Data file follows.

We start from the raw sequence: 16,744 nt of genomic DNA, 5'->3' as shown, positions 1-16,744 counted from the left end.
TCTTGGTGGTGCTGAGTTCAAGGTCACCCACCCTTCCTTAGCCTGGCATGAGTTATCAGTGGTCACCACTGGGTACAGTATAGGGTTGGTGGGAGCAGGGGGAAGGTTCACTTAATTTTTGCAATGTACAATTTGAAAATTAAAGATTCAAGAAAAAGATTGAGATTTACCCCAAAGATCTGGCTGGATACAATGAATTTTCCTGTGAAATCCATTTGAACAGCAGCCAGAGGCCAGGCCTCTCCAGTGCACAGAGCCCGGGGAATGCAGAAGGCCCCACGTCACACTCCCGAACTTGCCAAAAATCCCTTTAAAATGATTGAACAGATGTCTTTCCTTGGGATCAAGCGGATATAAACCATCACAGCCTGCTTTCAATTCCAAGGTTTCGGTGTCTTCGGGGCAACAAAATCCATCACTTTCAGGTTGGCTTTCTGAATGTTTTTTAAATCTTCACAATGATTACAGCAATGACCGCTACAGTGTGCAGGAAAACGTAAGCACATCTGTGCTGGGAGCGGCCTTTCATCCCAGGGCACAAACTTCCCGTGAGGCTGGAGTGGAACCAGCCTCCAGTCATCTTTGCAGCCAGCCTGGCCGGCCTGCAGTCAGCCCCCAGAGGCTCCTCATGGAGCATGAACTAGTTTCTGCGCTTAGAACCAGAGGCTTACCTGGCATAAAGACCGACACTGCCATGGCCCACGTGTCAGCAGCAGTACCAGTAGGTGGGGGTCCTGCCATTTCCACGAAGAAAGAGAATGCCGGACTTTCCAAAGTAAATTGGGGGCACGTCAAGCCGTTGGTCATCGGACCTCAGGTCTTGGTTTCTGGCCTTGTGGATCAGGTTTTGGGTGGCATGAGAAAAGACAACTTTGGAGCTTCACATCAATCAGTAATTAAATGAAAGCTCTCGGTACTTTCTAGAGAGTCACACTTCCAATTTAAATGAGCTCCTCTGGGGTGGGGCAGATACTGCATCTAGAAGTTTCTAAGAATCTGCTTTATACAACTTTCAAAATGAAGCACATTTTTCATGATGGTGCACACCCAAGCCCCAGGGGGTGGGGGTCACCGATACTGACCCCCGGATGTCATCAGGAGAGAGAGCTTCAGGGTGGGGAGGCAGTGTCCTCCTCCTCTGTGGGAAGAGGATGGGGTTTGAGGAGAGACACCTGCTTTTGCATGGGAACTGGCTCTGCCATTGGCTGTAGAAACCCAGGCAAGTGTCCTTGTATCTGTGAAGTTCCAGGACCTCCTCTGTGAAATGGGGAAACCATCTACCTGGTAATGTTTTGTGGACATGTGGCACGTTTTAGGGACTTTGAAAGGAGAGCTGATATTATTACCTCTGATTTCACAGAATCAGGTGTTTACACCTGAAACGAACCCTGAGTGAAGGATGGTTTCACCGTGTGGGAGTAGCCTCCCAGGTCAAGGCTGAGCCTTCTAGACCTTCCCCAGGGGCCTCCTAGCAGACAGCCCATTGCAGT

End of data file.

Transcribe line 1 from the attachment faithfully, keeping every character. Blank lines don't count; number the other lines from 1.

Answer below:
We start from the raw sequence: 16,744 nt of genomic DNA, 5'->3' as shown, positions 1-16,744 counted from the left end.